Kirk was disappointed—apparently he thinks anything but red tomatoes just isn't right—but we still had 2 more tomato plants. So we waited and waited and waited until one day, we got a little cluster of heirlooms. Hooray! Every day I checked their progress, waiting for the moment they could be harvested. Alas, it stayed stubbornly, mockingly green. Just a little longer, I knew, and it would have to ripen. FINALLY, almost three months after we planted the seedlings, we saw the first blush of red. The red slowly started pushing out the green. Almost there. We waited….

And waited…

And waited… until one day…

And they didn’t even eat the whole thing – each tomato was eaten about a third of the way before they tossed it aside like so much rabble and went on to the next. Oh, the carnage! Red, gnawed flesh, littering the un-graveled ground, mocking all of the hard work I had done over the past 6 months just to get to the is point. *shaking fist to the heavens* DARN YOU SQUIRRELS!!
The worst of it was, that was it. The heirloom plant never gave us a single other tomato. While the jellybean tomato plant continued to cough up a handful of its yellow fruits a day, the better bush mocked us utterly, giving up one single fruit … while we were on vacation. At least my neighbor sent us a picture…
Sigh. Of the three cucumber plants we planted, we harvested a total of 5 or 6 decent cucumbers … and one dreadfully rotten one. Just this week, almost 9 months after we started the project, we also started getting a handful of tiny, underdeveloped green peppers. Yay.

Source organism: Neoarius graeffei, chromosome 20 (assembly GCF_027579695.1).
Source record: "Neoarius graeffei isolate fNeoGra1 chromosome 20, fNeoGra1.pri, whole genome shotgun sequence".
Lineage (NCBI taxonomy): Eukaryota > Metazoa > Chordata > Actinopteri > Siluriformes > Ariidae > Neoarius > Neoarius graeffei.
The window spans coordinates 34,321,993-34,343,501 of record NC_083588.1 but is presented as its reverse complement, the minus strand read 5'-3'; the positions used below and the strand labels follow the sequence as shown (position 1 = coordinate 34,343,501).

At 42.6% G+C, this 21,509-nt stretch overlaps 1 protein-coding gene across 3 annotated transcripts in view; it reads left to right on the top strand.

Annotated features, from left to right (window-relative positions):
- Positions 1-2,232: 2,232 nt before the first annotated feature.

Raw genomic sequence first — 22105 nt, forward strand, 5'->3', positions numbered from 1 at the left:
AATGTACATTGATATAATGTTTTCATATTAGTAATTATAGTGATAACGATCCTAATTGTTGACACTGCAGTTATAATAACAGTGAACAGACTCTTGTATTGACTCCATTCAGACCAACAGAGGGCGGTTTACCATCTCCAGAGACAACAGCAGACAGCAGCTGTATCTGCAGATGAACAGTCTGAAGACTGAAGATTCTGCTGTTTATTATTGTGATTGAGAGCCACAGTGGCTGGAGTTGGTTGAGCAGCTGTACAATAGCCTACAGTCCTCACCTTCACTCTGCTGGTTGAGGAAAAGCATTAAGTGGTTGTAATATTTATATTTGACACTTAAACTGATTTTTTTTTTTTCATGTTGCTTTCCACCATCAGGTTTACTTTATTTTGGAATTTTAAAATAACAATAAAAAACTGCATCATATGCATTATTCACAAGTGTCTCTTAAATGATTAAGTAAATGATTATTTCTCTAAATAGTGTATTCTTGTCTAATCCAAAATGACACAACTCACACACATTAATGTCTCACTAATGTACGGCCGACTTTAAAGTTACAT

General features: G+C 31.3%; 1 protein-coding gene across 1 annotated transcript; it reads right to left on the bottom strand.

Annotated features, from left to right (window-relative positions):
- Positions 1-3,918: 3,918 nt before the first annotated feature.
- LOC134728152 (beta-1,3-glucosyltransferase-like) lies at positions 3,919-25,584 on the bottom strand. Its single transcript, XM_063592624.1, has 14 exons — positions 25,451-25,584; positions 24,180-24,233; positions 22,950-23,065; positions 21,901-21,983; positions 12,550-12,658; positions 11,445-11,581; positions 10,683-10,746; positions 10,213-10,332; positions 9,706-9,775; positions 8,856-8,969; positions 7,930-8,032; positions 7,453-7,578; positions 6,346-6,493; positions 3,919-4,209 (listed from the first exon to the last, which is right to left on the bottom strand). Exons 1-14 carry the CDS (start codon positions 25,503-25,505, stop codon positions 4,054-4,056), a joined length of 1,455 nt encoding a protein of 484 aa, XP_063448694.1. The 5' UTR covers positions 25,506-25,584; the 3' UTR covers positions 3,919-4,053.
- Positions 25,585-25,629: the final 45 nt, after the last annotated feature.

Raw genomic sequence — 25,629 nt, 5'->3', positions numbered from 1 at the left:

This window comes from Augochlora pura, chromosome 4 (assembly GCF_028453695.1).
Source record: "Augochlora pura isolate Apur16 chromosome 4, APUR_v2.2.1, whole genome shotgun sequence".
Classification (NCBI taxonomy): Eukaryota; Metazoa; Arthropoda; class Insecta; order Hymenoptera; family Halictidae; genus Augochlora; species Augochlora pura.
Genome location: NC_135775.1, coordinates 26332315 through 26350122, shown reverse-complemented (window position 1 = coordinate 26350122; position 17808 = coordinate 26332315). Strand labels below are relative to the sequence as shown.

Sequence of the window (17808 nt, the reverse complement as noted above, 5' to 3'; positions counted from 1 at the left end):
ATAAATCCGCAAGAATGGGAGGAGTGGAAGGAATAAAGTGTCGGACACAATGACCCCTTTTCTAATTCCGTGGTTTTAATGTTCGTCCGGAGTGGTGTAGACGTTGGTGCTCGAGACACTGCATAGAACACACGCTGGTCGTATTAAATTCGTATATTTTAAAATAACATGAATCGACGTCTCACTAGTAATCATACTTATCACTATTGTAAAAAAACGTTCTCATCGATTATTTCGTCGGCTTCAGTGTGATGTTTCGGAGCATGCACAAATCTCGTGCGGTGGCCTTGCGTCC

So, was the garden a success? Ha-yal no. Did I enjoy it? In the beginning—back when I still had hope—yes. We’re not going to speak on the time after the tomato massacre. Will I do it again next year? You bet I will ;) Hope springs eternal, after all. Guess I better ask for that canning stuff for Christmas, ‘cause I have a feeling next year is going to be a bumper crop!
Books on Gardening: $45
Organic Seeds and potting soil: $85
Lumber and supplies for special raised beds: $150
The realization that I was born in exactly the right era: Priceless

Have you ever given gardening a try? Did it work for you? Are you glad to be a modern girl, or do you wish you were born in a different era?

For todays recipe, I thought I would provide a super simple, garden fave – one of the only meals to actually come from my garden… sort of :)
Caprese Salad!
Sliced tomatoes
Sliced Mozzarella
Basil leaves
Balsamic Vinegar
Olive Oil
In a small saucepan, heat balsamic over medium low heat. Simmer until reduced to desired thickness, set aside to cool (Keep in mind that it continues to thicken as it cools). Stack the basil and tomato atop the mozzarella, drizzle with balsamic reduction and a bit of olive oil. Enjoy!


  1. At our old house, yes I had a garden. My husband nixed the garden at the new house having put too much labor of adding soil and having built the sucker (2 4x2 by 1 4 x2) with rebar inserts to hold it in place.

    Filled with more soil, grass clippings, and fertilizer than our yard ever saw. What I planted:

    Green Peppers
    snap peas
    Spring Onions
    Yellow Squash

    Okra was my big grower.

    I miss it sometimes but enjoy the roses I've replaced my need to grow something. Although I still want an herb garden....haven't figured that out yet.

  2. I do not garden, but as you know my husband does. I do, however, participate in the whole canning, freezing and making of sauces.